METM14 presentation

How scholars enhance the value of their study and its results in research article introductions: some insights for authors, editors and translators

Isabel K. León and Pedro Martín-Martín, Tenerife, Spain

In today’s global academia, being internationally visible has become essential for scholars. An adequate use of promotional strategies, that is, strategies intended to highlight the scholars’ contribution, is becoming a central issue, especially for users of English as an additional language (EAL). With the aim of better understanding scholars’ practices when publishing in English-medium international and national journals, we compared promotional strategies in research article introductions. Following Swales’ updated model of introductory moves (2004), we focused on Move 3 steps, particularly those involving the highest degree of rhetorical promotion. We studied two disciplines in the field of health sciences (clinical and health psychology, and dermatology) and two other disciplines in the field of humanities and social sciences (political philosophy and political science), so as to corroborate rhetorical variation in the introductory promotional practices of English-speaking and multilingual scholars across these disciplines and fields. A total of 160 research article introductions published in English and Spanish were analyzed.

Our results show that the English texts presented a slightly higher degree of rhetorical promotion than their Spanish counterparts in all the disciplines analyzed within the same field. However, when comparing the two broad fields, the Spanish texts in the health sciences, as a whole, were more promotional than the English (and Spanish) texts in the humanities and social sciences. It would thus appear to be the case that conventions of specific professional subcultures are more influential than cultural factors. The differences we have observed may be taken into account in the writing, editing and translating processes in order to find solutions appropriate to clients’ needs. For language professionals, providing these solutions does not only involve suggesting linguistic changes but also changes in attitude to self-promotion in accordance with normal practice in English-language publications in a particular discipline. Our qualitative analysis yielded a set of strategies that can be used to convey rhetorical promotion in national and international contexts across disciplines. These strategies include ways of anticipating main findings and conclusions, and of highlighting the value of the research in a range of (more or less veiled) forms: enhancing the research implications tentatively and with appropriate modulation, making comparisons with previous work, emphasizing the research significance or novelty of a contribution directly and explicitly, or emphasizing its uniqueness or importance through gap creation and peer criticism.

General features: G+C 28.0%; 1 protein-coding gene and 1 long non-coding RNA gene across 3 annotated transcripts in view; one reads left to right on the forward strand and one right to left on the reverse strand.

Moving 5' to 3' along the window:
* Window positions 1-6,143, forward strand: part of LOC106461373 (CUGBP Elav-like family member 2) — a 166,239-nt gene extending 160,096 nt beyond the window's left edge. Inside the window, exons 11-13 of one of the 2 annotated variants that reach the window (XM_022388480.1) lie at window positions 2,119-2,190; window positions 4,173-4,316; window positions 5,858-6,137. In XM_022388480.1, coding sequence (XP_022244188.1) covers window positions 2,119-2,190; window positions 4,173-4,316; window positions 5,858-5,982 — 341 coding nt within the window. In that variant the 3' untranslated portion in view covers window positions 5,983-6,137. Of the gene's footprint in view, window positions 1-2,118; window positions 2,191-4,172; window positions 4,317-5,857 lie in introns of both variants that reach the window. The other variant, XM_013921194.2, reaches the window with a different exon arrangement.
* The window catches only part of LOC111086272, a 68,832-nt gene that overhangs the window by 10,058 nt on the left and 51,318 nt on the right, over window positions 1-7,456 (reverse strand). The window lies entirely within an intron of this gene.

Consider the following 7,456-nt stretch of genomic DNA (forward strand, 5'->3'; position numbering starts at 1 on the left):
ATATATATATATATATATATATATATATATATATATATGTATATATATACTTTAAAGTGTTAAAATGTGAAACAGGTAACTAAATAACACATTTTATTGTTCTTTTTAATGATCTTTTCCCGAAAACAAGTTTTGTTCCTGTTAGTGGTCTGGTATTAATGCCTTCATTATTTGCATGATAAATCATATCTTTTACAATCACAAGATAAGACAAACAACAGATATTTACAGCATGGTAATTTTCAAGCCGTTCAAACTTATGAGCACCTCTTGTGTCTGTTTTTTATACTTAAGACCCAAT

Isabel K. León, PhD, is a lecturer in English for Medical Purposes at the Universidad de La Laguna (ULL) in Tenerife, Spain. She has done research in applied linguistics, particularly cross-disciplinary, cross-linguistic academic/ professional discourse analysis and English for Specific Purposes, and has published in ASp (journal of the Groupe d’Etude et de Recherche en Anglais de Spécialité, GERAS), IBÉRICA (journal of the AELFE association), Revista Canaria de Estudios Ingleses and recently (2014) in English for Specific Purposes. She currently belongs to the ULL research group on contrastive academic discourse analysis and also worked in the Multidisciplinary and Multilingual Research Group on Scientific Discourse Analysis, conducted by Françoise Salager-Meyer (Universidad de Los Andes, Mérida, Venezuela).

Pedro Martín-Martín, PhD, is a lecturer in English for academic purposes at the Universidad de La Laguna. His main area of interest is inter-cultural and cross-disciplinary analysis of academic discourse. He has published a number of articles (e.g. English for Specific Purposes 22, 34; Text 24). He is also the author of the book The Rhetoric of the Abstract in English and Spanish Scientific Discourse (2005), and co-editor of the monograph English as an Additional Language in Research Publication and Communication (2008). He is currently a team member of a multidisciplinary project (ENEIDA) on the strategies used by Spanish scholars when seeking to publish in English-language journals.


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